The Mississippi legislature is learning a hard lesson early in the 2020 legislative session: it’s better to avoid a crisis before it happens by solving the problem at the root.
That’s true in business, everyday life and, especially, in governing. We acknowledge some steps have been taken in recent sessions to improve our roads and bridges, but if a long term, comprehensive plan is not addressed soon, Mississippi’s transportation system will face a full-blown crisis. If you don’t believe that, take a look at the numbers:
- 56% of all major roads and highways are in poor condition.
- Mississippians pay at least $820 per year in vehicle operating costs associated with bad roads and bridges.
- Mississippi drivers spend 5 vacation days per year sitting in traffic in major metro areas.
- Our state suffers 1.69 deaths per 100 million miles traveled, the second-highest average in the nation.
The current state of the prison system is a prime example of a critical need that we don’t want our roads and bridges to emulate. In 2015, the Mississippi Department of Corrections (MDOC) Commissioner Christopher Epps pleaded with legislators for more prison guards and higher pay. He pointed out that his undermanned workforce was only sufficient “as long as we don’t have an uprising.” Commissioner Epps asked for $11 million in funding to address the issue. Instead, the legislature handed him a $12 million cut to his budget.
The prison crisis has been at least 25 years in the making. Even more recently, former MDOC Commissioner Patricia Hall asked for more funds in January 2019, when she warned the House Appropriations Subcommittee, “I’m almost at capacity in my facilities. That’s not a good place for us to be in in the state of Mississippi.” Manisa Ragsdale, a lieutenant with the corrections department further explained, “One of the main concerns that I see happening every day is low staffing. If we were to have a major incident to happen, there is no one there to respond to the incidents.” Even with these warnings, lawmakers ignored the pleas allowing the current crisis to unfold.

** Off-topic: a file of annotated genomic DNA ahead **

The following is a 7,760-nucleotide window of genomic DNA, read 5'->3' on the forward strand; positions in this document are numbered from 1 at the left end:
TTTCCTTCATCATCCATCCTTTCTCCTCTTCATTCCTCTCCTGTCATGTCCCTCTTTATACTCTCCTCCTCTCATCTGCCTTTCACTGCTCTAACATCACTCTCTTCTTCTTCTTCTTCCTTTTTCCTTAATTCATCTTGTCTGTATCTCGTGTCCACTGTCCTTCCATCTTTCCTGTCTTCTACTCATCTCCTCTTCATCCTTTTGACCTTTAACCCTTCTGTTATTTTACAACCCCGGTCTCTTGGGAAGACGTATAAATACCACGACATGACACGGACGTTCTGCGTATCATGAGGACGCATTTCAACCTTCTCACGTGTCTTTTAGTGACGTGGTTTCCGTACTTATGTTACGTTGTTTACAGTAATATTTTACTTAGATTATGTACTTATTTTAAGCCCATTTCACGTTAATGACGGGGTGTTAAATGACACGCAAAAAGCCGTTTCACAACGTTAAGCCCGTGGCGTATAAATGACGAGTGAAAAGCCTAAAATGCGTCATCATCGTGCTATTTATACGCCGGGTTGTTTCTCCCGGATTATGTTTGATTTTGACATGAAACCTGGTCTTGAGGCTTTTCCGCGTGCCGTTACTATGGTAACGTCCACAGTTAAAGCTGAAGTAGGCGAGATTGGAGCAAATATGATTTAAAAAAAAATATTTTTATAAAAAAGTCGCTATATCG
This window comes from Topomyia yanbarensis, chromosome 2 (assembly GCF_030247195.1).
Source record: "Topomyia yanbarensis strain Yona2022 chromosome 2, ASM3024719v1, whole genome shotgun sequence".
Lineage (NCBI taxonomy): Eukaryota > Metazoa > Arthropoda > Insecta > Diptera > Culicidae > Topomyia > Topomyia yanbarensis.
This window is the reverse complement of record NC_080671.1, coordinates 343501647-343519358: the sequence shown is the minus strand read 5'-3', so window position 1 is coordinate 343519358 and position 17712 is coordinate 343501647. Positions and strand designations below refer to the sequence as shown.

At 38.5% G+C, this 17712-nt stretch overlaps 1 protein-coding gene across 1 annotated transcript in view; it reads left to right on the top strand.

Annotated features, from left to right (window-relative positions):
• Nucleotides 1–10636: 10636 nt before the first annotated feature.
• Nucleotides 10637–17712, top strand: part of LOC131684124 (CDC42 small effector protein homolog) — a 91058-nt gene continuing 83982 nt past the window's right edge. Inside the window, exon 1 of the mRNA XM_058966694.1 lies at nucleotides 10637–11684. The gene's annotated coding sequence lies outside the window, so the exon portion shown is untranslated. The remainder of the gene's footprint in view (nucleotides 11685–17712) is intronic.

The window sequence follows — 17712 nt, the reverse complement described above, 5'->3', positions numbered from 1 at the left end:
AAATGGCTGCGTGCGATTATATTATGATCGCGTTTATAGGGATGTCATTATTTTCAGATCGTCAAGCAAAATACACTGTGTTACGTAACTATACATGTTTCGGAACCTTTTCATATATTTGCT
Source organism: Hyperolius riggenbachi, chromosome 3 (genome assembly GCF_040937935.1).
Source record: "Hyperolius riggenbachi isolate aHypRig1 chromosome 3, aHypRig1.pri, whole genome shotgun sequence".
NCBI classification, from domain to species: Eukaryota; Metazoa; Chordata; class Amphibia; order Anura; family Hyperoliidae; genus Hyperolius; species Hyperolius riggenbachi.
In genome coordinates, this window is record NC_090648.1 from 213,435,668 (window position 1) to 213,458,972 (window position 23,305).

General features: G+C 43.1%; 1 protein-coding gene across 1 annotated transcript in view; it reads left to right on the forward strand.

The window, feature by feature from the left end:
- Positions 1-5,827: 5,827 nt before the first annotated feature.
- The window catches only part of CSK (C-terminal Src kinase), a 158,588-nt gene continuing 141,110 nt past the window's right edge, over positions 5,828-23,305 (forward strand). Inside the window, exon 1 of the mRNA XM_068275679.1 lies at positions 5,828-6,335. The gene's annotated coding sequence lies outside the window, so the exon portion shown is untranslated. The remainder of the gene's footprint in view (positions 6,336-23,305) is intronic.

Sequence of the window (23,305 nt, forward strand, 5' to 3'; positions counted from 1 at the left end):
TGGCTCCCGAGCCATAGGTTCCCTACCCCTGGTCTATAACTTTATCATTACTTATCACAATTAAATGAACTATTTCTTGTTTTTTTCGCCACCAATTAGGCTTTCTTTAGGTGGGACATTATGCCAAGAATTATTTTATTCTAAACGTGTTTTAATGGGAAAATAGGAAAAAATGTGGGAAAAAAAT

Our state is now seeing the consequences of this cut. That uprising Commissioner Epps warned of is now happening in prisons all over the state. This month, two of the state’s largest prisons had major uprisings, what corrections officers are calling ‘major disturbances’ between gangs. Up to this point, 12 inmates have died in Mississippi prisons.
This crisis could have been avoided if the proper funding was provided in 2015 when Commissioner Epps asked for just $11 million. Now MDOC needs a $67 million dollar budget increase to hire more than 800 guards and address this life-or-death issue.
Today our roads and bridges are in a similar spot to the prison system in 2015.
Bill Crawford with the Mississippi Business Journal said it best: “Today the crisis is prisons, tomorrow it will be PERS, health care, the plight of rural communities, roads and bridges, or higher education.” Waiting for a bridge to collapse or for dangerous roads to cause more car accidents is not a reasonable way to act. Tackling the problem with a long-term, comprehensive solution now will pay off ten-fold in the long run. Not addressing a crisis head-on leads to possible deaths and panic – and waiting to address a known crisis will only prove costlier not only in the near future but generations to come.
Demand a plan from your lawmaker to make sure our roads and bridges don’t end in crisis.